Take the 2-minute tour ×
Mathematics Stack Exchange is a question and answer site for people studying math at any level and professionals in related fields. It's 100% free, no registration required.

How I got to the problem:

Let $f(x,y)=\frac{1}{\sqrt{(x-a_1)^2+(y-a_2)^2}}+\frac{1}{\sqrt{(x-b_1)^2+(y-b_2)^2}}$, where $a_1,a_2,b_1,b_2 \in \mathbb{R}, a=(a_1,a_2)\neq (b_1,b_2)=b$ are fixed and $x,y \in \mathbb{R}, b \neq (x,y)\neq a$ (You can also see $a$ and $b$ as vectors in $\mathbb{R^2}$. I want to show that the derivative of this function has exactly one point $z=(x_0,y_0)$ where the derivative is zero e.g. $D(f(z))=0$.

One can easily see that

$p_1((x,y))=\frac{\partial}{\partial x}f=\frac{a_1-x}{\left(\left(x-a_1\right){}^2+\left(y-a_2\right){}^2\right){}^{3/2}}+\frac{b_1-x}{\left(\left(x-b_1\right){}^2+\left(y-b_2\right){}^2\right){}^{3/2}}$

whereas

$p_2((x,y))=\frac{\partial}{\partial y}f=\frac{a_2-y}{\left(\left(x-a_1\right){}^2+\left(y-a_2\right){}^2\right){}^{3/2}} +\frac{b_2-y}{\left(\left(x-b_1\right){}^2+\left(y-b_2\right){}^2\right){}^{3/2}}$

Before going any deeper, let us look at an example function: I set $a=(0,0)$ and $b=(1,0)$ and get Plot of the function

We can see right easily that the only point where the derivative shoul be zero is exactly between the peaks so we guess that $z=\frac{a+b}{2}$. We set it in and easily verify that $p_1(z)=p_2(z)=0$ (so the total derivative will also be 0 at z). Now we have to proove that this is the only solution which is the hard part for me. We can play a bit around with this and get to two final equations (will be right below this).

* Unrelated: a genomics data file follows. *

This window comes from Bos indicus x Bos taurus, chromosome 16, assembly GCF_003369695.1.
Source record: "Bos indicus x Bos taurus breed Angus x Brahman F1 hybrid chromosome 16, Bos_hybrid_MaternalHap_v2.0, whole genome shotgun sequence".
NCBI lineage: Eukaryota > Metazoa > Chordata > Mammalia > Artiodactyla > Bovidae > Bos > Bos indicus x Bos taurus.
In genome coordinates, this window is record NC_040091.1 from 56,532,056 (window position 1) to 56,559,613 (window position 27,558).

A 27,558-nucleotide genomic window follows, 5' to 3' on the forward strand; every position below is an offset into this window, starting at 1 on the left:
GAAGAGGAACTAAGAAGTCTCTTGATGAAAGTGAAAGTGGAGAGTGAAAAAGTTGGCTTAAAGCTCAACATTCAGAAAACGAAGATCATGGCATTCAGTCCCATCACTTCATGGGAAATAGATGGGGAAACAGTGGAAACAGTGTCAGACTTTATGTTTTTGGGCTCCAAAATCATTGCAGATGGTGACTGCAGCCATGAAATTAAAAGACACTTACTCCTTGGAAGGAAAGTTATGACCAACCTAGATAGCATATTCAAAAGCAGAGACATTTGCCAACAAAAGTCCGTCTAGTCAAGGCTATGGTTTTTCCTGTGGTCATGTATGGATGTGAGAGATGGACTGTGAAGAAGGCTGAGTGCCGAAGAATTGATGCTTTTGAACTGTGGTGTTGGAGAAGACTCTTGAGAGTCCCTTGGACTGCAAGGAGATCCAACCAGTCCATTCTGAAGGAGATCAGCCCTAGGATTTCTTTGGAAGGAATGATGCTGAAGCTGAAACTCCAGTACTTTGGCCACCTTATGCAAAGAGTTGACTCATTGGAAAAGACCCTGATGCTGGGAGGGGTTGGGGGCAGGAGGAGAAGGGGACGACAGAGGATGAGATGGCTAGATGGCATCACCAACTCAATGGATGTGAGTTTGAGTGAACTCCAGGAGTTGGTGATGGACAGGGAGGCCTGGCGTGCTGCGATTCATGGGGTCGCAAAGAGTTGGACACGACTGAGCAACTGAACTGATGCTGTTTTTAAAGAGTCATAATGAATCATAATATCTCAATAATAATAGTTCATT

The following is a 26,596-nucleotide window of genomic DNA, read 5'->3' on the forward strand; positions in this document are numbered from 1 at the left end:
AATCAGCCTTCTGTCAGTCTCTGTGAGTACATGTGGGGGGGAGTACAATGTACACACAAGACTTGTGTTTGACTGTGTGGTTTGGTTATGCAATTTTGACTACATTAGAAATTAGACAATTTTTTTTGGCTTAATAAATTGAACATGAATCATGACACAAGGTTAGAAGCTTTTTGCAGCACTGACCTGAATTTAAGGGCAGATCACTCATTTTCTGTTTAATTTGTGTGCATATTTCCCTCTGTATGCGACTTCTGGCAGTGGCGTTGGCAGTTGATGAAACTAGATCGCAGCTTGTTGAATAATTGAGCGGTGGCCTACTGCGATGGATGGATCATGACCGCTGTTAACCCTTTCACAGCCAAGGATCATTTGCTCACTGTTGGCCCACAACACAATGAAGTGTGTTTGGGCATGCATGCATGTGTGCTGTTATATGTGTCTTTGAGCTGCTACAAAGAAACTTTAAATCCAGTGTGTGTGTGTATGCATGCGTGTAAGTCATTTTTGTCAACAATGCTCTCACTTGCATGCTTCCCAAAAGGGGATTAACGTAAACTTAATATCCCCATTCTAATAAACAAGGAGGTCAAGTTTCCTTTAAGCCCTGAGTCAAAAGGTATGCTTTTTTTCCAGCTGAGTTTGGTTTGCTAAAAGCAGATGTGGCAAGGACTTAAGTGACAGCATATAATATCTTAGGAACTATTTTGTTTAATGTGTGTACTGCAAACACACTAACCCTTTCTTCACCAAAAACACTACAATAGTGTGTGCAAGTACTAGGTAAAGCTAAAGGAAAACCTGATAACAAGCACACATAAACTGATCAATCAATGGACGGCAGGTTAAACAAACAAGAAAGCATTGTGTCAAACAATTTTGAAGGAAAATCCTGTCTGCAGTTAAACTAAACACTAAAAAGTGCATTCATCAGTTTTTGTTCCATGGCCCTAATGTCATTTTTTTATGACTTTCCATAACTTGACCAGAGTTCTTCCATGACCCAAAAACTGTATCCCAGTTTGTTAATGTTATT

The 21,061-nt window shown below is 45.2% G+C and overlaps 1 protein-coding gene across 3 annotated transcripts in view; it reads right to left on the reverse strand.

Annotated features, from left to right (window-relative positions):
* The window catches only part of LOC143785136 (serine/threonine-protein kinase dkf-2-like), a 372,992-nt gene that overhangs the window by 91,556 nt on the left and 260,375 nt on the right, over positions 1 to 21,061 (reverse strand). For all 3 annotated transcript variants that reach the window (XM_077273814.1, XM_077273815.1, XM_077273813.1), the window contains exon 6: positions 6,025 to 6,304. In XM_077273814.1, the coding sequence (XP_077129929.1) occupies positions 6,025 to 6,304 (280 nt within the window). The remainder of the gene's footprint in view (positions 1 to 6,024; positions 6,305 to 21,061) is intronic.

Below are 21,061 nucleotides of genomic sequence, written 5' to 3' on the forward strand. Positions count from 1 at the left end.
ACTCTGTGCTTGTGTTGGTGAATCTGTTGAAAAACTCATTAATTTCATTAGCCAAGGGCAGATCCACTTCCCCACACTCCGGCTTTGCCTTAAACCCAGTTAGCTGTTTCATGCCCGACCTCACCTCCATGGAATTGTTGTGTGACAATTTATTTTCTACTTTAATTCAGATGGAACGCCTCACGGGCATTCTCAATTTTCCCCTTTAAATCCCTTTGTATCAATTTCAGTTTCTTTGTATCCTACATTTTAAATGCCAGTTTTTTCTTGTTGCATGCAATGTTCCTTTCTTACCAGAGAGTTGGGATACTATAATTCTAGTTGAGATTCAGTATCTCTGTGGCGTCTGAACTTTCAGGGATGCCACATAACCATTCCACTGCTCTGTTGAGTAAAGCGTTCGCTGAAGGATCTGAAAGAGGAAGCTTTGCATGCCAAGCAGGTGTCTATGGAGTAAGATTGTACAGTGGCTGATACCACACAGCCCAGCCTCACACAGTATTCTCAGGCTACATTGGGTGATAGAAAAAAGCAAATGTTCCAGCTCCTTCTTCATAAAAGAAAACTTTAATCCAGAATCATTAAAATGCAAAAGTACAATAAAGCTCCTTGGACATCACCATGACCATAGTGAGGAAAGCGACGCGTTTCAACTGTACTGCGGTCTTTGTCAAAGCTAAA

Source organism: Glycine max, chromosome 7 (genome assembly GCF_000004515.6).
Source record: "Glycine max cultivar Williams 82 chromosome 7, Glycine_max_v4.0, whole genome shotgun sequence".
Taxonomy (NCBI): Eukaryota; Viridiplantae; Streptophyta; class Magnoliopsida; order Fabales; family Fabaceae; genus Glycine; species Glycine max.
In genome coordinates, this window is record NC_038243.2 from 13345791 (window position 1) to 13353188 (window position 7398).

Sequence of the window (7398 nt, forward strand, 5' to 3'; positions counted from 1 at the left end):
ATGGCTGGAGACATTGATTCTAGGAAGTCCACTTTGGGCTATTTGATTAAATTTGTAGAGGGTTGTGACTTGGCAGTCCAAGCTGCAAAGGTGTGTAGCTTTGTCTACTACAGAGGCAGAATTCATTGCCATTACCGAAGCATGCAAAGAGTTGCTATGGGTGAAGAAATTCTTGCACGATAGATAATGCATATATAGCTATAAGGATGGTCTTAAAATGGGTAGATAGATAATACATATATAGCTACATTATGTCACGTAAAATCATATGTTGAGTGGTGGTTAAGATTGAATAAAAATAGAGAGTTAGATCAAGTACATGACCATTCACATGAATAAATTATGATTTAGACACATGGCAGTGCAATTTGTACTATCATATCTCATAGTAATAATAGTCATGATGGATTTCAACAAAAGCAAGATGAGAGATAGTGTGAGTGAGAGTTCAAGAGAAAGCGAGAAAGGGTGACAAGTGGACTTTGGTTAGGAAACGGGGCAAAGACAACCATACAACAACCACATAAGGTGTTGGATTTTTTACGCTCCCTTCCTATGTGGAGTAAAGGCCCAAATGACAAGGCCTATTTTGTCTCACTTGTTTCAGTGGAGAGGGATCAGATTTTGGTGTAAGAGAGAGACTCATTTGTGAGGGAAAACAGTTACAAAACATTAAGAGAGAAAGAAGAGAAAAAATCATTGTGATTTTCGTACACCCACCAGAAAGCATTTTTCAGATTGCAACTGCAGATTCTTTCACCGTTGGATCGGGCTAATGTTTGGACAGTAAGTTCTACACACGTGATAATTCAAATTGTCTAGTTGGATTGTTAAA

Now the real problem:

$(1) 0=\left(a_1-x\right)\left(\left(b_2-y\right){}^2+(\text{b1}-x)^2\right){}^{3/2}+\left(b_1-x\right)\left(\left(a_1-x\right){}^2+\left(a_2-y\right){}^2\right){}^{3/2}$

$(2) 0=\left(b_2-y\right) \left(\left(a_1-x\right){}^2+\left(a_2-y\right){}^2\right){}^{3/2}+\left(a_2-y\right) \left(\left(b_1-x\right){}^2+\left(b_2-y\right){}^2\right){}^{3/2}$

We are done if I can show that $(1)$ and $(2)$ imply that $(x,y)=z=\frac{a+b}{2}$. But even Mathematica fails on that one, I hope you can provide some help on this final step.

share|improve this question
add comment

1 Answer

up vote 4 down vote accepted

Your problem is clearly invariant under translations and rotations, so that you may assume without loss of generality that $a=(0,0)$ and $b=(b_1,0)$ with $b_1>0$. Then equation (2) has only one solution: $y=0$. Equation (1) reduces to $$ -x|b_1-x|^3+(b_1-x)|x|^3=0. $$ There are no solutions with $x<0$ or $x>b_1$. Trivial solutions are $x=0$ and $x=b_1$, but these are not solutions of $\nabla f=0$. The only solution in $(0,b_1)$ is $x=b_1/2$.

share|improve this answer
    
Thank you a lot, I think I was thinking too complicated on this :-). It is really a nice trick to simplify the problem I will surely remember for the future. –  Listing Apr 24 '11 at 11:37
add comment

Your Answer

 
discard

By posting your answer, you agree to the privacy policy and terms of service.

Not the answer you're looking for? Browse other questions tagged or ask your own question.